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“Bite-Size Bits of Local, National, and Global History”

Lancaster in Worcester County, Massachusetts — The American Northeast (New England)
 

Rowlandson Rock

 
 
Rowlandson Rock Marker image. Click for full size.
By Roger W. Sinnott, July 25, 2010
1. Rowlandson Rock Marker
Inscription.  Rowlandson rock is the site where captives such as Mary Rowlandson, her son, and others from Lancaster, spent their first night. The Indians holding them captive had just raided and burnt the Rowlandson Garrison and all of the buildings in town.

Any person that did not escape, was killed or held captive.

February 10 – 1675

 
Topics. This historical marker is listed in these topic lists: Colonial EraNative AmericansWars, US IndianWomen.
 
Location. 42° 26.727′ N, 71° 42.02′ W. Marker is in Lancaster, Massachusetts, in Worcester County. Marker is deep in the woods, about 400 feet north of two large water towers at the end of Winsor Road, off George Hill Road. Touch for map. Marker is in this post office area: Lancaster MA 01523, United States of America. Touch for directions.
 
Other nearby markers. At least 8 other markers are within 3 miles of this marker, measured as the crow flies. A different marker also named Rowlandson Rock (approx. ¾ mile away); Lancaster (approx. 0.9 miles away); Sawyer-Carter Bridge (approx. 1.1 miles away); Site of Mary Rowlandson’s Capture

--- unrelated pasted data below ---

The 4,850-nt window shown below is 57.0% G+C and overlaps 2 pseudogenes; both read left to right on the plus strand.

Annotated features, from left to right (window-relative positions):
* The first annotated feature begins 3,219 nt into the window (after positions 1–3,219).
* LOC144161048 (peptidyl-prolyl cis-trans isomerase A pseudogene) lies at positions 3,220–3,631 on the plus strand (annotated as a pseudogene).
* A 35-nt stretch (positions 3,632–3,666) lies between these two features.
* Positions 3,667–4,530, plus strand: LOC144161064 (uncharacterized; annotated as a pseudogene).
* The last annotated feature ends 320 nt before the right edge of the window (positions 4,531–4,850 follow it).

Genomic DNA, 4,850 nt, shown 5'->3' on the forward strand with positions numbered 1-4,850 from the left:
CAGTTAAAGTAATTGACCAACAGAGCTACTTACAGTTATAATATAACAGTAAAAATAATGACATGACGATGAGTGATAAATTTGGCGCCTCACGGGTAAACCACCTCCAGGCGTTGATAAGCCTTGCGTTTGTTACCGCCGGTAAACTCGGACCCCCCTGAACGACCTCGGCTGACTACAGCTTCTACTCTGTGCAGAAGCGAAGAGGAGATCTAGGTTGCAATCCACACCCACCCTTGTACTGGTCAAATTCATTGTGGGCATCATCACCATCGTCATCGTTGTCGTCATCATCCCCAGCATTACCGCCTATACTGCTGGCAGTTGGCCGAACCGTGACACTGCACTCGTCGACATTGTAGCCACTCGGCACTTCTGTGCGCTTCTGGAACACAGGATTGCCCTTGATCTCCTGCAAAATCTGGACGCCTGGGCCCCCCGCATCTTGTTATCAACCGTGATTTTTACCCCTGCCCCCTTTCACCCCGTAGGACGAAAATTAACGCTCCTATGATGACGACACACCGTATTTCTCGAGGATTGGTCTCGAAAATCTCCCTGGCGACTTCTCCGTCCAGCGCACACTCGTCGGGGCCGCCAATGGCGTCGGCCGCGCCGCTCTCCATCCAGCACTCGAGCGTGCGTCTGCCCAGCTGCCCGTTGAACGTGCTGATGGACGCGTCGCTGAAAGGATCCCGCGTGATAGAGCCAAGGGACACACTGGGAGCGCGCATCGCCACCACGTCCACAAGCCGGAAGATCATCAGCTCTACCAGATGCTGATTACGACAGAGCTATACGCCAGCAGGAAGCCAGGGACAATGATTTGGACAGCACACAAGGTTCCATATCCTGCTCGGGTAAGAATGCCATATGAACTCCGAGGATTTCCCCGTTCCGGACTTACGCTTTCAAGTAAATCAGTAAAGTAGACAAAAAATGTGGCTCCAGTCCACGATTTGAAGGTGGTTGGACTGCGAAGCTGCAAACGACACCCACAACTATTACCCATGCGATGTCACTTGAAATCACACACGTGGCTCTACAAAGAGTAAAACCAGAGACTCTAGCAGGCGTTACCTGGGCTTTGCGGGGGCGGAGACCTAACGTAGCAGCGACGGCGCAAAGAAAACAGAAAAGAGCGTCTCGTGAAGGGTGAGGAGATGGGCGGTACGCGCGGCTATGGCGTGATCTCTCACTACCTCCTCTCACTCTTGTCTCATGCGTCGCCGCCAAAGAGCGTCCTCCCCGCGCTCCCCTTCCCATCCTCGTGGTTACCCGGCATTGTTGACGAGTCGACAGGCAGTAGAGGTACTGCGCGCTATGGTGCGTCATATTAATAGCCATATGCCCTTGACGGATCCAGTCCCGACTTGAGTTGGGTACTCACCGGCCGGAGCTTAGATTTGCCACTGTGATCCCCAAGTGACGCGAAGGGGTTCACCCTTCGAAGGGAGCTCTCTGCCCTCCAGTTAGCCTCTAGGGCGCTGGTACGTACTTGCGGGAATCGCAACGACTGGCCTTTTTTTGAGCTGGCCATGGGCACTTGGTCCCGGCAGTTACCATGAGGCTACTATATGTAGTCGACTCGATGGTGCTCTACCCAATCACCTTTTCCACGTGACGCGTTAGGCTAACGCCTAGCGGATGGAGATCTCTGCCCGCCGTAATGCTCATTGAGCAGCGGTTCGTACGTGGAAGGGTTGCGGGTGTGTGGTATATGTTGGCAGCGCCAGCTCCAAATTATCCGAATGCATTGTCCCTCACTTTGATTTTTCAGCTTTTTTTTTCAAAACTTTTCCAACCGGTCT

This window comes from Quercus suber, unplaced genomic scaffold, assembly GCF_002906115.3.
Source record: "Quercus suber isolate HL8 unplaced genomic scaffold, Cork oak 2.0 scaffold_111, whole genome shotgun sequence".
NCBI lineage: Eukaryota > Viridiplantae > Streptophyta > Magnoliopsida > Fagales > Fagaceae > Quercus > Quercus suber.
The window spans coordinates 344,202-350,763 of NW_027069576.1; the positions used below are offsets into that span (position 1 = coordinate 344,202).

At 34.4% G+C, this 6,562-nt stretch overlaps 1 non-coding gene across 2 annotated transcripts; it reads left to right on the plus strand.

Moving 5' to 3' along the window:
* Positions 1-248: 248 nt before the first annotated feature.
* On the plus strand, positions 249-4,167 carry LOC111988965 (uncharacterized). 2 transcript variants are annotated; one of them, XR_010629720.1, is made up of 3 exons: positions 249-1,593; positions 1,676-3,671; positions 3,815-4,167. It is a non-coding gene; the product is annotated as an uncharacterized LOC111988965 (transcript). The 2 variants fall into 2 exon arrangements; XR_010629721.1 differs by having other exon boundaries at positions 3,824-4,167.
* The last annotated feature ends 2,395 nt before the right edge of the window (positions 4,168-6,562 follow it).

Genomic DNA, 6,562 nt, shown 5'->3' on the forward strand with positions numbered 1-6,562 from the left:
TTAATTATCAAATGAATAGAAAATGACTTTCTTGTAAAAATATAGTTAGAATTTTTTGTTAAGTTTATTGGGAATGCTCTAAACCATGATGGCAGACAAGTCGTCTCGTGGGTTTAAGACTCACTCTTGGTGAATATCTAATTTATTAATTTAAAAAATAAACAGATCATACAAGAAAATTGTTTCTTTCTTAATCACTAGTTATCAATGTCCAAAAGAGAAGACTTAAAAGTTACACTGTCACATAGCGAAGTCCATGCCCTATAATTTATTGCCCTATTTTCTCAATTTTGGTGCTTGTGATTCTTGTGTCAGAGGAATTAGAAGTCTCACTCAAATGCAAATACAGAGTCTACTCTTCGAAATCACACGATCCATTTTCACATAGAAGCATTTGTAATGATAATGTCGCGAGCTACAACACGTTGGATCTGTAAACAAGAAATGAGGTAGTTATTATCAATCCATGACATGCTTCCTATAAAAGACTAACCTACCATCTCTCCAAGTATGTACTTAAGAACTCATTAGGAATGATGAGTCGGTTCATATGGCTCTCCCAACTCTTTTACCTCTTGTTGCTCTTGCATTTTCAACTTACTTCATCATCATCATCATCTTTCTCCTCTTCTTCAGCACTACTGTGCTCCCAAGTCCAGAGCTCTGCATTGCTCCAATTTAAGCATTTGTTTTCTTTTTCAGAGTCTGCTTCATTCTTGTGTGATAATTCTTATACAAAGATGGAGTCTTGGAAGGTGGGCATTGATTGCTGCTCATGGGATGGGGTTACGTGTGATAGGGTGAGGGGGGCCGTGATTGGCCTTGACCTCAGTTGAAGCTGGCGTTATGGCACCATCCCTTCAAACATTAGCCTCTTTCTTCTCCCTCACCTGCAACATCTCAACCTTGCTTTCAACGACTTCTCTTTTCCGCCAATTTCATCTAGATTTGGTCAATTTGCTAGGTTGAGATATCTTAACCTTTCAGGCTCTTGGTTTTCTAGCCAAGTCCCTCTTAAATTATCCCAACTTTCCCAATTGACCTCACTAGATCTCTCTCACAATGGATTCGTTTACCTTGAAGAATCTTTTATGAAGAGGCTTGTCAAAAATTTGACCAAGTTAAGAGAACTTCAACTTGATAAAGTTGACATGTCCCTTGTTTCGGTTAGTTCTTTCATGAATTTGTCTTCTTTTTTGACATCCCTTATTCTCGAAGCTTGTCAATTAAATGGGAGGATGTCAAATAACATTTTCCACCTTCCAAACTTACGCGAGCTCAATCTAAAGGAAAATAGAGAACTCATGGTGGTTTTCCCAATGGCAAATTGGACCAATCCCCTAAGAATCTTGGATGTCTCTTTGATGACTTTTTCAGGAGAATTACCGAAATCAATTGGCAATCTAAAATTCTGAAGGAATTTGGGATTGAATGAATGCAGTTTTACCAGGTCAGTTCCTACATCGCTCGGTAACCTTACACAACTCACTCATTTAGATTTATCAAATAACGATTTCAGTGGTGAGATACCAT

The Rock Itself with Marker in Front image. Click for full size.
By Roger W. Sinnott, July 25, 2010
2. The Rock Itself with Marker in Front
Watch out for poison ivy!
(approx. 1.3 miles away); Site of the Great Elm (approx. 1.7 miles away); Prescott Grist Mill (approx. 1.8 miles away); Neck Bridge (approx. 1.9 miles away); Mary Sawyer’s Birthplace (approx. 2.1 miles away). Touch for a list and map of all markers in Lancaster.
 
Regarding Rowlandson Rock. On February 10, 1675/6, during King Philip’s War, Indian raiders led by Nipmuc sachem Monoco attacked Lancaster, MA, and carried off 24 hostages. One was Mary Rowlandson, the minister’s wife, who later wrote a detailed narrative of her ordeal. (The year was written as 1675 in colonial times, when each new year was considered to begin in March, but today we would call it 1676.)

Several other markers in central Massachusetts identify further sites to which Mary Rowlandson was moved during her 82 days of captivity.
 
Also see . . .  Wikipedia entry for Mary Rowlandson. More about Mary Rowlandson. (Submitted on July 25, 2010, by Roger W. Sinnott of Chelmsford, Massachusetts.) 
 
 
Credits. This page was last revised on November 22, 2019. It was originally submitted on July 25, 2010, by Roger W. Sinnott of Chelmsford, Massachusetts. This page has been viewed 1,566 times since then and 54 times this year. Photos:   1, 2. submitted on July 25, 2010, by Roger W. Sinnott of Chelmsford, Massachusetts. • Kevin W. was the editor who published this page.
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Jul. 4, 2020